Archive for the ‘self-compassion’ Tag

Tears that Heal   11 comments

Tears stream from many different pools of emotion–some come from sadness, some from fear, others come from joy or gratitude.  As a child, storms thrashed my emotions, but my tears were dammed up by the fear of being mocked as a cry-baby.  My eyes were always dry, even as a seventh-grader when I was hit by a car and knocked thirty feet down a ravine, breaking my leg in three places.  I calmly gave my home number to my friend Nathan, telling him to assure my family that I was okay, and then I asked the emergency responders if they wanted me to crawl up the embankment.

Crying as a boy was always contemptuous, with one religious exception: crying for one’s sinfulness was actually praiseworthy.  So every kind of pain, suffering , and loss was funneled into this one acceptable ocean of sorrow.  For the first half of my life, I cried from this bottomless lake of self-contempt–my failures to be courageous enough or careful enough or disciplined enough.  My relationship with God was anchored by the depth of my own shame, expressed in tearful confessions.  I loved God by hating myself.  We had a very intense and very dysfunctional relationship.

When I stumbled into the truth that God accepts me unconditionally, this swamp of shame began to drain away.  In God’s caring and affirming embrace, I slowly found the safety to acknowledge my own deep pain, especially from my religiously abusive self-reproach.  Grace allowed me to recognize other pools of pain as well, the ache that comes from rejection, loss, loneliness, and other common human sources of suffering.  The God that I thought belittled my pain and scolded my self-absorption actually cared that I hurt.  My emerging theology of grace validated this view, but experiencing this care from others in my life let loose this new reservoir of tears, crying as an expression of pain, vulnerably exposing myself to the compassion of others.

The darkness of life often chokes me.  Sometimes I respond to these feelings by distracting myself, I get on the internet or cook dinner.   At other times I take a more healthy approach,  try to resolve my struggle by reading something spiritual or journaling, but this often does not relieve my sense of confusion, fear, or isolation.  I keep flipping through options, trying to find one that will soften the ache.

This morning I shared with Kimberly how badly I felt.  Kimberly reminded me that my first response is to have compassion for where I am and how I am feeling.  That whole concept is foggy in my mind–what does it mean to be self-compassionate?  I’ve been making grabs at it for a year but it slips through my mental fingers.  Somehow her words seemed to fall into place this morning, and the tears that began to trickle down my cheeks were not tears of pain, but tears of self-compassion for my pain.  It is a new lake of emotions I have tapped into, and I am crying again as I type this.  It is not a feeling of agony, but of soothing and care for my struggling soul, self-empathy.

Some years ago I stopped blaming myself for my own pain, but if instead I focus on “fixing” myself, treating my pain like a project, I objectify myself.  Presence is the most important and first gift of compassion, even to myself, and it cannot be bypassed or shortened without harm, like a comforter who tries to “fix” someone whose spouse has died, “You need a dog!  You need to move in with your son!  You need to get out of the house and do something fun!”  What they need is for me to sit and empathize with their suffering, to feel with them, to join them where they are with compassion.  Grieving is an essential part of healing.  And it takes as long as it takes.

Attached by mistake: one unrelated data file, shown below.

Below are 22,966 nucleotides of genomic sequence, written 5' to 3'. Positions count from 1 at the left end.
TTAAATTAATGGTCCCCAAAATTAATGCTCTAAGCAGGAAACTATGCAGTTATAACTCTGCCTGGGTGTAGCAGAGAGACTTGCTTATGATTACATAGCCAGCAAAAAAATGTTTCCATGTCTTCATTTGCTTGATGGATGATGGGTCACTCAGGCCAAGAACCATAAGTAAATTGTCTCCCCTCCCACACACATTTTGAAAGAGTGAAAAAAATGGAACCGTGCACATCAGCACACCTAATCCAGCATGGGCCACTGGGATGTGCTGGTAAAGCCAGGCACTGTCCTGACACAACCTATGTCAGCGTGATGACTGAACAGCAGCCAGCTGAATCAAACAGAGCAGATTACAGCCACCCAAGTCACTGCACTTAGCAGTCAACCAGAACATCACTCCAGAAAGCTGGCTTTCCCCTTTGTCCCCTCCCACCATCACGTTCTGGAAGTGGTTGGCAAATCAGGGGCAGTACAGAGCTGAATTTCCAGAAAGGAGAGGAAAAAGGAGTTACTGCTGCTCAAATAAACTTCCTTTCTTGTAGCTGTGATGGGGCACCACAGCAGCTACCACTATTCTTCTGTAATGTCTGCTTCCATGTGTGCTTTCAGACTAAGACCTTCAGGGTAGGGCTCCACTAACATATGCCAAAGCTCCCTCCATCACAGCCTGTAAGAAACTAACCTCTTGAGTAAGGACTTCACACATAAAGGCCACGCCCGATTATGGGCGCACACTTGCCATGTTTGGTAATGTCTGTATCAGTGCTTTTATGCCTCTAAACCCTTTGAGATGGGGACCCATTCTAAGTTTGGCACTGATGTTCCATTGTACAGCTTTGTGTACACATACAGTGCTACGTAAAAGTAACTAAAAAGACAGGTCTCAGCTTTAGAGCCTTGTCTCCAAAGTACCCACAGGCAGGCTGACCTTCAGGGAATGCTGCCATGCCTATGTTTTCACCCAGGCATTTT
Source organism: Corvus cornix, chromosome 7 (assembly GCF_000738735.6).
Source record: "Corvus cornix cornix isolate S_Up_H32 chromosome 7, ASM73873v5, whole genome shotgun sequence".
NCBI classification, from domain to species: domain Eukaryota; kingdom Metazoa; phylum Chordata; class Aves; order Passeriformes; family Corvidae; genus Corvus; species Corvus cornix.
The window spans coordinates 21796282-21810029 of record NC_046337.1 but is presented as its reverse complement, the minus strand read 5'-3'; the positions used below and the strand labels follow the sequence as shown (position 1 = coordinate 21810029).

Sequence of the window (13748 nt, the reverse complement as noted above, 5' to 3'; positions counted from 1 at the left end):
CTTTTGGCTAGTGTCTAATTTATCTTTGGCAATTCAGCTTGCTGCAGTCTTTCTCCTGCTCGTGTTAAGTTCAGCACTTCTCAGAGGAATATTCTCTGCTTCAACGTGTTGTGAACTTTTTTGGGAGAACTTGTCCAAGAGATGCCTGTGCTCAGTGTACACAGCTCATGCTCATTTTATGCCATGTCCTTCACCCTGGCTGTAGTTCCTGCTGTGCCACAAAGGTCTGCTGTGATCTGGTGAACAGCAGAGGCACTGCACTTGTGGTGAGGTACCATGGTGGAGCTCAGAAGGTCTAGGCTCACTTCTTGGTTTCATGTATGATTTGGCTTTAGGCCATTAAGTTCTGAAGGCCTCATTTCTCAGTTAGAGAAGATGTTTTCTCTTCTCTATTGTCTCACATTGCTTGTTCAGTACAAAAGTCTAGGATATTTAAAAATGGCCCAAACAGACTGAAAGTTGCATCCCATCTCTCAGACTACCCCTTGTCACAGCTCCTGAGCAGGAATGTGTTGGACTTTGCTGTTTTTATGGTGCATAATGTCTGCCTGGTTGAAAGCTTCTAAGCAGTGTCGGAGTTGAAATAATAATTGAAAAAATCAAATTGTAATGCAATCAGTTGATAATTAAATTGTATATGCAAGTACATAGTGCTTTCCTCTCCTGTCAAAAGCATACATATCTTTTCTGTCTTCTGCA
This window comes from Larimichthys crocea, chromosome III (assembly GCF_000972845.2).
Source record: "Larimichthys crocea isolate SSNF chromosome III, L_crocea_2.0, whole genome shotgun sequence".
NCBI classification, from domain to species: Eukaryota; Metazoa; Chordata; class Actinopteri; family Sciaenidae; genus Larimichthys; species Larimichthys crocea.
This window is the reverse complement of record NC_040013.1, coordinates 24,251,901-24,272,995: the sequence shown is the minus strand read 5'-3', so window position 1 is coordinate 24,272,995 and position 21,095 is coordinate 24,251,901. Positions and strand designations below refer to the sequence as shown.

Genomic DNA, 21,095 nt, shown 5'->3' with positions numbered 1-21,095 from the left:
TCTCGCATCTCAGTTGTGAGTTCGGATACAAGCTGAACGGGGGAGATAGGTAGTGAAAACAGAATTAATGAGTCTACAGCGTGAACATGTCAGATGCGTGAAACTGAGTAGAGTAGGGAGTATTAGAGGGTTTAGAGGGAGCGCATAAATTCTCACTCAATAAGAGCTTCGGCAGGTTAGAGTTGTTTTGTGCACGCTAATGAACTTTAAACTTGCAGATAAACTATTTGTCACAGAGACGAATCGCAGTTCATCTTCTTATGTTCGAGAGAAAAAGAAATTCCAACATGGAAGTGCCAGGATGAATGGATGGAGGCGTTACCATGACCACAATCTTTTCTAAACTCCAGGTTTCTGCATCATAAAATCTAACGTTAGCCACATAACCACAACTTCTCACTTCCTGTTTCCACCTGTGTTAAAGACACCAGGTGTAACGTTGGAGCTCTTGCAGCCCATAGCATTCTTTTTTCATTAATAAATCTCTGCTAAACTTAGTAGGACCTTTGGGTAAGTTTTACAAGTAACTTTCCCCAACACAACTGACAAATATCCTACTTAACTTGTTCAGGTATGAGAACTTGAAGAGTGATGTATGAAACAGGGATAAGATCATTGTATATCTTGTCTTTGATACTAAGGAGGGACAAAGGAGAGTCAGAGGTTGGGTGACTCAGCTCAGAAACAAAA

Posted August 27, 2019 by janathangrace in Personal

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You Can’t See Your Own Nose Without a Mirror   Leave a comment

Isn’t it odd how we are often the last ones to realize the obvious about ourselves?  You may have spotted a theme that has been bubbling up through my posts recently, but I didn’t notice it until a few days ago: anger.   It is one of my defense mechanisms, so reflexive and short-lived that I often don’t notice it or I pass it off as a normal response.  In fact, it was a major piece of armor for my whole family, our shield against a sudden sense of danger, so quickly deployed that it even parried our sense of vulnerability.  Like so many family traits, it was carefully disguised–no shouting, name-calling, or slamming doors, but an intense burning that everyone felt without being able to name.  When I stumbled on Harriet Lerner’s The Dance of Anger, it turned on the lights for me, so much so that I bought every sibling a copy for Christmas.

Many years ago I realized that an unexpected burst of anger is a telltale sign that I feel under attack, not from the incident itself, which is just a release valve, but from the pressure of turmoil building inside my heart, a festering wound that needs attention.  I don’t need a scolding, but a warm compress of grace–I need to locate the wound and apply self-compassion.

I have known for some months that my emotions were foundering, but it was a gradual, insidious tide that crept up past the gunwales without any alarms sounding.  Who doesn’t get mad at selfish drivers?  Who doesn’t get pissed at overbearing customers or lazy co-workers?  It seemed normal… except that it wasn’t.

The slowly building tension came from a big drop in income, a stressful job, and even an unsafe home (our cars have been rifled more than once, and I caught a burglar trying to get into our house).   The major soul cost has been a loss of even a minimal support structure–my low-wage job works me till 11 p.m. and on weekends, blocking me from making social connections here.  And when the scales are already heavily offset, even small weights added seem unbearable.  It becomes hard to do simple daily tasks, not to speak of the huge effort to overcome our current set of circumstances.

None of that is going to change soon.  It needs to change for life to be sustainable, but in the meantime I need to lean into self-support, be conscious of my pain in specific ways and direct compassion to myself as I would to any dear, suffering friend whom I love.


Posted July 13, 2017 by janathangrace in Personal